With the Lakefront Trail, 606, and Riverwalk out of commission for the time being, Chicagoans are without two of their favorite recreation hotspots for exercise and recreation via bike. In the suburbs too, closures have affected forest preserves and other bike-friendly green spaces.
However, biking for exercise, relaxation, and to enjoy warming Chicago weather is an excellent socially distanced activity to partake in right now, so here are a few places to still check out.
This nearly two mile path along the Chicago River between Belmont and Montrose will soon become one of the most well-known bike paths in the city. The highlight is a bridge that flies along and over the River just north of Addison (pictured above). Because it just opened last November, however, it hasn’t caught on with the masses as much as it soon will. Now is a great time to experience this beautiful ride with less people around.
The lengthy remains of a former commuter rail line, the Prairie Path stretches west from Forest Park to Wheaton, where it splits into branches to Elgin and Aurora. Following surprisingly straight lines through many populous communities, it alters between wooded forest or open space trail, running along streets and railroad tracks, sidewalks and residential streets. The impressively coordinated system, which stretches over 60 miles in total, is regarded as the first major rails-to-trails conversion in the United States.
Patching together stretches of abandoned railroad and purpose-built path additions, the Fox River Trail technically stretches over 38 miles from Algonquin all the way to Oswego. Running along one of the larger rivers in the region, this trail can offer truly spectacular views, especially in the popular stretch between Elgin and Aurora. While a few parts involve crossing surface streets, the trail’s continued popularity encourages further improvements: the City of Aurora closed a crucial mile-long gap a few years ago with a protected bike lane along River Street.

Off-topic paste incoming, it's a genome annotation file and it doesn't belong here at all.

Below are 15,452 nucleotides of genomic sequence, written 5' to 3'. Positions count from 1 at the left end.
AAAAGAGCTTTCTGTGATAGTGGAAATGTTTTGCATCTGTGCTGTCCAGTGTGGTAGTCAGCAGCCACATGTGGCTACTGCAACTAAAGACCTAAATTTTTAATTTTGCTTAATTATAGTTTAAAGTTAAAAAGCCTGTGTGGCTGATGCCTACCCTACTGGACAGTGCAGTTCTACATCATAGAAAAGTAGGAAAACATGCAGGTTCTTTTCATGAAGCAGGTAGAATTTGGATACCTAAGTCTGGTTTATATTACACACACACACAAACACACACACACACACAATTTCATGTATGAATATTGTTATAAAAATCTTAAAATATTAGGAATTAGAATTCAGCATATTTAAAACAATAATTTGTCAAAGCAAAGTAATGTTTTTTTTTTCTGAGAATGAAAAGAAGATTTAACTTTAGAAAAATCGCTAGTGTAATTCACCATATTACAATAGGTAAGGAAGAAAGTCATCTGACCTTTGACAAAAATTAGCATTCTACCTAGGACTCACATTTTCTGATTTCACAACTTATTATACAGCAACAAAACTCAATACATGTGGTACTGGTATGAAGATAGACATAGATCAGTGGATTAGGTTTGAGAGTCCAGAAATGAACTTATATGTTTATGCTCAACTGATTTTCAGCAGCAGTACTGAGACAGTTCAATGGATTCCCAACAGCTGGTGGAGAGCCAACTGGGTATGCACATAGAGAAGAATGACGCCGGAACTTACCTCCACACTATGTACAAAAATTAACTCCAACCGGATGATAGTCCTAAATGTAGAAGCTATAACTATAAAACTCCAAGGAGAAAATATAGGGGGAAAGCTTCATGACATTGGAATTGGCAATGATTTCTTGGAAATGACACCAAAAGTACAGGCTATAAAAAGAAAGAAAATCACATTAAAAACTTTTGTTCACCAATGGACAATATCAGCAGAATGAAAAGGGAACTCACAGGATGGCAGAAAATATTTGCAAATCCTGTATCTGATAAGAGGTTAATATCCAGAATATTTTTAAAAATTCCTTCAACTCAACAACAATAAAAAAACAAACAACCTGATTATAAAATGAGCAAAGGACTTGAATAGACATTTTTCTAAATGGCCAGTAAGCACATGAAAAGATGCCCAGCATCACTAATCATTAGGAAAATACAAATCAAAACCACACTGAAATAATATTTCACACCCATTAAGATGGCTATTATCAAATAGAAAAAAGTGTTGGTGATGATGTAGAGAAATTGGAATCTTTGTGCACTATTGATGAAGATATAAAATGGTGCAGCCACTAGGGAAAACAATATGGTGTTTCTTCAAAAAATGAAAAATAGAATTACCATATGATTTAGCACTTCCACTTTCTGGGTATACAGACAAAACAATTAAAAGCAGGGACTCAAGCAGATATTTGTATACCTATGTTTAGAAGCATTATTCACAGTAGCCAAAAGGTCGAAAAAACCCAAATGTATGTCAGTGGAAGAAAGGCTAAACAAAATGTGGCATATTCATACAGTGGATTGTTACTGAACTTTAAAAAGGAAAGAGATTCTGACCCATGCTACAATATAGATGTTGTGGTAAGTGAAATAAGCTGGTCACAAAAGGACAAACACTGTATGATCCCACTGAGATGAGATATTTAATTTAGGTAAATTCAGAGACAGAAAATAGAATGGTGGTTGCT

Cal-Sag and Major Taylor Trails
The 26 mile Cal-Sag, one of the region’s newest trails, ties together the south suburbs in a way no other trail can. It follows the small Cal-Sag Channel from near Lemont all the way to Calumet City near the state line. “If the Cal-Sag Trail were a health club, it would be a 3.7 million square foot recreational and fitness facility that serves everyone and costs nothing to join,” boasts the Friends of the Cal-Sag Trail group.
Near Riverdale, the Cal-Sag meets its older cousin, Major Taylor. A 1990s rails-to-trails conversion, Major Taylor runs straight northwest into the city from Riverdale through West Pullman and Beverly to the Dan Ryan Woods around 83rd Street. The majority of the trail is on a comfortable, paved off-street path, but there is a 10 block gap between 95th and 105th where you’ll be on standard surface streets.
None of these near you? Here are some great resources to find other bike routes throughout our region. In the city, a great place to start is the official Chicago bike map, which maps out all bike routes and infrastructure. Taking it a step further, the Chicago Reader’s “mellow” bike map suggests hundreds of low stress corridors for bikers — bike lanes or not. There are also useful bike maps to be found for the Cook County Forest Preserves, Lake County, DuPage County, Kane County, Will County, and the entire state of Illinois.